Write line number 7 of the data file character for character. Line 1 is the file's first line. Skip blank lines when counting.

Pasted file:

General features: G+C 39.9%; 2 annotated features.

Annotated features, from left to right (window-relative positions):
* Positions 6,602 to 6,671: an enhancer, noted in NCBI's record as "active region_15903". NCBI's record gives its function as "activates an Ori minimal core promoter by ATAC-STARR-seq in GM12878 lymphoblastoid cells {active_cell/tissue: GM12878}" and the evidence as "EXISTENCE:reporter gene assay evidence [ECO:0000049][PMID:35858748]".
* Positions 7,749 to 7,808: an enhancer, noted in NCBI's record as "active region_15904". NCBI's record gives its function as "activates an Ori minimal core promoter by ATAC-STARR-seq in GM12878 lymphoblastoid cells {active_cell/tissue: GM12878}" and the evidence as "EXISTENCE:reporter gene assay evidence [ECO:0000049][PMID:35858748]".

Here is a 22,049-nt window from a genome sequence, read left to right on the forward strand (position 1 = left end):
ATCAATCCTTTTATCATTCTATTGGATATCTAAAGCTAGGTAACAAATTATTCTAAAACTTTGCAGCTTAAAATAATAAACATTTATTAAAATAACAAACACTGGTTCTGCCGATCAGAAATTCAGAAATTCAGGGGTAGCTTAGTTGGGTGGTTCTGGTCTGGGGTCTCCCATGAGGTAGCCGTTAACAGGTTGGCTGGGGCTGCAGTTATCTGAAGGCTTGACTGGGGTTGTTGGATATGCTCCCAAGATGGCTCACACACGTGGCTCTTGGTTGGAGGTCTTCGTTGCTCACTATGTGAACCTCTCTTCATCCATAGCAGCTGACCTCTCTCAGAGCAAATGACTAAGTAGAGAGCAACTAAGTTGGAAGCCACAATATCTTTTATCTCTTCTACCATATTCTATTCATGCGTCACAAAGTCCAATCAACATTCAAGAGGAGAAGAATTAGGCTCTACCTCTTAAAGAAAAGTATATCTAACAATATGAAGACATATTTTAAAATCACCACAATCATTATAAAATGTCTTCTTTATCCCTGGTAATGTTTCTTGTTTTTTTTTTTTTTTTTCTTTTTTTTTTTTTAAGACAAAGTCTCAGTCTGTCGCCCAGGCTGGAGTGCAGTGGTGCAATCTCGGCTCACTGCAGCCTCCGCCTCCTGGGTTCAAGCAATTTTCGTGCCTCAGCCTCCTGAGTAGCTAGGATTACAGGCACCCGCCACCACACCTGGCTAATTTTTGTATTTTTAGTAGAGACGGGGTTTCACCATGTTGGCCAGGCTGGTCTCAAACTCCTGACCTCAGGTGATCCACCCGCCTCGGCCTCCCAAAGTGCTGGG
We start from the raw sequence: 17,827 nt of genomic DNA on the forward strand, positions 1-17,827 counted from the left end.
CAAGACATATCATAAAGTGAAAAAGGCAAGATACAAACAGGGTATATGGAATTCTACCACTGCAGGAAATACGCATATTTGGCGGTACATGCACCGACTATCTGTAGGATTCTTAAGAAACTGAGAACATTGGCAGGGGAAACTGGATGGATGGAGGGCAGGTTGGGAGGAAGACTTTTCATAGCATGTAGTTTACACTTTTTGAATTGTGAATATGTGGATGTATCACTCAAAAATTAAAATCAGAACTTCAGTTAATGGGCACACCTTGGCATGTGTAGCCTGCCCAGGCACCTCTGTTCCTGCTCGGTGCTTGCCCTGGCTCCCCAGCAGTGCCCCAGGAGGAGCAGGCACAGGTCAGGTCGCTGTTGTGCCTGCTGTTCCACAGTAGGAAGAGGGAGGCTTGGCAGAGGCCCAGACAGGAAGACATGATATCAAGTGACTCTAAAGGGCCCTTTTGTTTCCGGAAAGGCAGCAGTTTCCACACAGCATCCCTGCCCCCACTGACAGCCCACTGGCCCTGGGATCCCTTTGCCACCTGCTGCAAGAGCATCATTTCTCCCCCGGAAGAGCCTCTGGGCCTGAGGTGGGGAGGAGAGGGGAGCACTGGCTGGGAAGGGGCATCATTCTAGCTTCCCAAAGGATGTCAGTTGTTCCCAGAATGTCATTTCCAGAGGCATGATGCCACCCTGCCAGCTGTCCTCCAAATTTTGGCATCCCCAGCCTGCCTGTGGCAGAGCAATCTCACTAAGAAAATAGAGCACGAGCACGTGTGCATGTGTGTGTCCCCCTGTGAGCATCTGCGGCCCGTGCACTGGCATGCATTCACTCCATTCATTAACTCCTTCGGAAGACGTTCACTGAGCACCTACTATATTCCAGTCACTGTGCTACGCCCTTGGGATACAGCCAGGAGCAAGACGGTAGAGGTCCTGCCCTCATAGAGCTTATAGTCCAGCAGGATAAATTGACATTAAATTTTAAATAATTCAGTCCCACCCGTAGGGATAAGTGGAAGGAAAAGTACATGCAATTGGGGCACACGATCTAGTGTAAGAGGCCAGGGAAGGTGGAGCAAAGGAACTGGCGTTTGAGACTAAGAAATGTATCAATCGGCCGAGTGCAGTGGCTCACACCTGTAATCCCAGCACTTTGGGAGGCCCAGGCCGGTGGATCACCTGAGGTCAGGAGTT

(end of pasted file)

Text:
We start from the raw sequence: 17,827 nt of genomic DNA on the forward strand, positions 1-17,827 counted from the left end.